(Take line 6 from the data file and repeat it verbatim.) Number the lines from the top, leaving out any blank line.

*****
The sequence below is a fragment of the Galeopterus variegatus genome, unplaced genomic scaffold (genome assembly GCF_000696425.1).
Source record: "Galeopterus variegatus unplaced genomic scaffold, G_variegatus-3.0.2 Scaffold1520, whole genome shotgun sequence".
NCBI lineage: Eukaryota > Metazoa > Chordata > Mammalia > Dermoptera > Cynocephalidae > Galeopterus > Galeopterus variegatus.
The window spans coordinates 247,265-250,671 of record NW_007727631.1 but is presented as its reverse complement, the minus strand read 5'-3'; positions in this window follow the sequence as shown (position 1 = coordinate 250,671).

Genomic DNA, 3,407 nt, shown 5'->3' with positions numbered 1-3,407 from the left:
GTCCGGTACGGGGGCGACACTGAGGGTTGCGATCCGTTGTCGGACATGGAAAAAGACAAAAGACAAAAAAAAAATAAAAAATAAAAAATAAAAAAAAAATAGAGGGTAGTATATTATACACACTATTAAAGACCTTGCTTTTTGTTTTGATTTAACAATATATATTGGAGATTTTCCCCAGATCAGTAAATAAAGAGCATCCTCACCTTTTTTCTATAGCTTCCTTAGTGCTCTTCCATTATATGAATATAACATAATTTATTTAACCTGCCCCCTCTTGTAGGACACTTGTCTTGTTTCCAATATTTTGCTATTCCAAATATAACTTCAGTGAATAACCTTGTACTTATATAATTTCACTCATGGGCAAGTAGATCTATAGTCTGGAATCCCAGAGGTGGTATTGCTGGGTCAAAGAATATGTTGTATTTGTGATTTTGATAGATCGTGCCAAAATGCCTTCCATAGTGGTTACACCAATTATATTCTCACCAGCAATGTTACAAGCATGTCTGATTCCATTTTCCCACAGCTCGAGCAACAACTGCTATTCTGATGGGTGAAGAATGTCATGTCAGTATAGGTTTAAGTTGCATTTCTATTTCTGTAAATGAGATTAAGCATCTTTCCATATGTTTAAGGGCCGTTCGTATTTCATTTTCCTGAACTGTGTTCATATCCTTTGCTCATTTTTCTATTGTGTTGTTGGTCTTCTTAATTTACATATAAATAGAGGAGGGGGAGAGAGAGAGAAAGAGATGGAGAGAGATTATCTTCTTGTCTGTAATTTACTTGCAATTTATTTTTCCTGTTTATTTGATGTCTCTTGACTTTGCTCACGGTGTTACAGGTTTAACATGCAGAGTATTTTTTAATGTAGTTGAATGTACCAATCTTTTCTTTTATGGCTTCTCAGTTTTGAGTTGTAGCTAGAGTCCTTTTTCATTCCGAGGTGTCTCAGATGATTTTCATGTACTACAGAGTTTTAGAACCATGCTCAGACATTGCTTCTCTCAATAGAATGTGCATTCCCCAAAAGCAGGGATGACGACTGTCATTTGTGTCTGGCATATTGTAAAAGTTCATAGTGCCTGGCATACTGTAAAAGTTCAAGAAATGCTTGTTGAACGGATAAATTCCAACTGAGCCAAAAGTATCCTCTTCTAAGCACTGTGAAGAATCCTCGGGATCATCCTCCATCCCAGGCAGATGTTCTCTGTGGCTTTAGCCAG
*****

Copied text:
GTCCGGTACGGGGGCGACACTGAGGGTTGCGATCCGTTGTCGGACATGGAAAAAGACAAAAGACAAAAAAAAAATAAAAAATAAAAAATAAAAAAAAAATAGAGGGTAGTATATTATACACACTATTAAAGACCTTGCTTTTTGTTTTGATTTAACAATATATATTGGAGATTTTCCCCAGATCAGTAAATAAAGAGCATCCTCACCTTTTTTCTATAGCTTCCTTAGTGCTCTTCCATTATATGAATATAACATAATTTATTTAACCTGCCCCCTCTTGTAGGACACTTGTCTTGTTTCCAATATTTTGCTATTCCAAATATAACTTCAGTGAATAACCTTGTACTTATATAATTTCACTCATGGGCAAGTAGATCTATAGTCTGGAATCCCAGAGGTGGTATTGCTGGGTCAAAGAATATGTTGTATTTGTGATTTTGATAGATCGTGCCAAAATGCCTTCCATAGTGGTTACACCAATTATATTCTCACCAGCAATGTTACAAGCATGTCTGATTCCATTTTCCCACAGCTCGAGCAACAACTGCTATTCTGATGGGTGAAGAATGTCATGTCAGTATAGGTTTAAGTTGCATTTCTATTTCTGTAAATGAGATTAAGCATCTTTCCATATGTTTAAGGGCCGTTCGTATTTCATTTTCCTGAACTGTGTTCATATCCTTTGCTCATTTTTCTATTGTGTTGTTGGTCTTCTTAATTTACATATAAATAGAGGAGGGGGAGAGAGAGAGAAAGAGATGGAGAGAGATTATCTTCTTGTCTGTAATTTACTTGCAATTTATTTTTCCTGTTTATTTGATGTCTCTTGACTTTGCTCACGGTGTTACAGGTTTAACATGCAGAGTATTTTTTAATGTAGTTGAATGTACCAATCTTTTCTTTTATGGCTTCTCAGTTTTGAGTTGTAGCTAGAGTCCTTTTTCATTCCGAGGTGTCTCAGATGATTTTCATGTACTACAGAGTTTTAGAACCATGCTCAGACATTGCTTCTCTCAATAGAATGTGCATTCCCCAAAAGCAGGGATGACGACTGTCATTTGTGTCTGGCATATTGTAAAAGTTCATAGTGCCTGGCATACTGTAAAAGTTCAAGAAATGCTTGTTGAACGGATAAATTCCAACTGAGCCAAAAGTATCCTCTTCTAAGCACTGTGAAGAATCCTCGGGATCATCCTCCATCCCAGGCAGATGTTCTCTGTGGCTTTAGCCAG